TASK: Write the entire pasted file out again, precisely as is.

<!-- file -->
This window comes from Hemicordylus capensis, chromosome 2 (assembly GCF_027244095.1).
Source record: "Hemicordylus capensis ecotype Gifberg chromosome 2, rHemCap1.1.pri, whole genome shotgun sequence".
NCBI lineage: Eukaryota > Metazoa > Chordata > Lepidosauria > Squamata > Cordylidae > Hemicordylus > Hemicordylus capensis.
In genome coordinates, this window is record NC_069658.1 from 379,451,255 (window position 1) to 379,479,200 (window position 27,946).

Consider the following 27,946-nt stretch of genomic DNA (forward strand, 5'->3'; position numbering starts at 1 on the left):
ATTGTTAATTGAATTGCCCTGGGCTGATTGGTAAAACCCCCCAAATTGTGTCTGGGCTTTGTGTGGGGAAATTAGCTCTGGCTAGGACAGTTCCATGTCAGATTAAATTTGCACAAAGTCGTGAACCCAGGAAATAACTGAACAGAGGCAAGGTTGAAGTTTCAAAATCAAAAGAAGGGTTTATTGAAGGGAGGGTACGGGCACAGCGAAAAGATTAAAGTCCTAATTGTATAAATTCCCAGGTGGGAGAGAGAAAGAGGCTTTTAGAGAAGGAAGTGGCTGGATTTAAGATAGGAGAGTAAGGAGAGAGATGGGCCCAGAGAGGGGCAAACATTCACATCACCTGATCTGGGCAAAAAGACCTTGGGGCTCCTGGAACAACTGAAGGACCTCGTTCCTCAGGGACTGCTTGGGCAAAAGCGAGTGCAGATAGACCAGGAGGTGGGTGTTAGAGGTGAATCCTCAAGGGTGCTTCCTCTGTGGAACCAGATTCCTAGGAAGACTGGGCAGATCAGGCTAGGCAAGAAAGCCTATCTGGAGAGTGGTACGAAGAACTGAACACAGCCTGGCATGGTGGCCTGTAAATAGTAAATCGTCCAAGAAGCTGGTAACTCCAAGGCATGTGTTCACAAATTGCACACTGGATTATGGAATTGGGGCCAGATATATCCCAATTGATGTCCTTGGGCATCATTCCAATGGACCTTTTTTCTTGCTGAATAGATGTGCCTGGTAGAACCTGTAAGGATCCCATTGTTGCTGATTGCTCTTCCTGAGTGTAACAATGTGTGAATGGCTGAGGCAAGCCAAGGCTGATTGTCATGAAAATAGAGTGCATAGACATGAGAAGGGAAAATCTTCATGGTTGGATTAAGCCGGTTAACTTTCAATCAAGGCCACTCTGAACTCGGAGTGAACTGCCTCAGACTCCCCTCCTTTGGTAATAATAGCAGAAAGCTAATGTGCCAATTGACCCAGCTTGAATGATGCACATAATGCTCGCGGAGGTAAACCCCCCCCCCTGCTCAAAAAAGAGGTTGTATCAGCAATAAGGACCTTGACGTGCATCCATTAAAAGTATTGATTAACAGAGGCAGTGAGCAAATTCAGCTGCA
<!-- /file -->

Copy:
This window comes from Hemicordylus capensis, chromosome 2 (assembly GCF_027244095.1).
Source record: "Hemicordylus capensis ecotype Gifberg chromosome 2, rHemCap1.1.pri, whole genome shotgun sequence".
NCBI lineage: Eukaryota > Metazoa > Chordata > Lepidosauria > Squamata > Cordylidae > Hemicordylus > Hemicordylus capensis.
In genome coordinates, this window is record NC_069658.1 from 379,451,255 (window position 1) to 379,479,200 (window position 27,946).

Consider the following 27,946-nt stretch of genomic DNA (forward strand, 5'->3'; position numbering starts at 1 on the left):
ATTGTTAATTGAATTGCCCTGGGCTGATTGGTAAAACCCCCCAAATTGTGTCTGGGCTTTGTGTGGGGAAATTAGCTCTGGCTAGGACAGTTCCATGTCAGATTAAATTTGCACAAAGTCGTGAACCCAGGAAATAACTGAACAGAGGCAAGGTTGAAGTTTCAAAATCAAAAGAAGGGTTTATTGAAGGGAGGGTACGGGCACAGCGAAAAGATTAAAGTCCTAATTGTATAAATTCCCAGGTGGGAGAGAGAAAGAGGCTTTTAGAGAAGGAAGTGGCTGGATTTAAGATAGGAGAGTAAGGAGAGAGATGGGCCCAGAGAGGGGCAAACATTCACATCACCTGATCTGGGCAAAAAGACCTTGGGGCTCCTGGAACAACTGAAGGACCTCGTTCCTCAGGGACTGCTTGGGCAAAAGCGAGTGCAGATAGACCAGGAGGTGGGTGTTAGAGGTGAATCCTCAAGGGTGCTTCCTCTGTGGAACCAGATTCCTAGGAAGACTGGGCAGATCAGGCTAGGCAAGAAAGCCTATCTGGAGAGTGGTACGAAGAACTGAACACAGCCTGGCATGGTGGCCTGTAAATAGTAAATCGTCCAAGAAGCTGGTAACTCCAAGGCATGTGTTCACAAATTGCACACTGGATTATGGAATTGGGGCCAGATATATCCCAATTGATGTCCTTGGGCATCATTCCAATGGACCTTTTTTCTTGCTGAATAGATGTGCCTGGTAGAACCTGTAAGGATCCCATTGTTGCTGATTGCTCTTCCTGAGTGTAACAATGTGTGAATGGCTGAGGCAAGCCAAGGCTGATTGTCATGAAAATAGAGTGCATAGACATGAGAAGGGAAAATCTTCATGGTTGGATTAAGCCGGTTAACTTTCAATCAAGGCCACTCTGAACTCGGAGTGAACTGCCTCAGACTCCCCTCCTTTGGTAATAATAGCAGAAAGCTAATGTGCCAATTGACCCAGCTTGAATGATGCACATAATGCTCGCGGAGGTAAACCCCCCCCCCTGCTCAAAAAAGAGGTTGTATCAGCAATAAGGACCTTGACGTGCATCCATTAAAAGTATTGATTAACAGAGGCAGTGAGCAAATTCAGCTGCA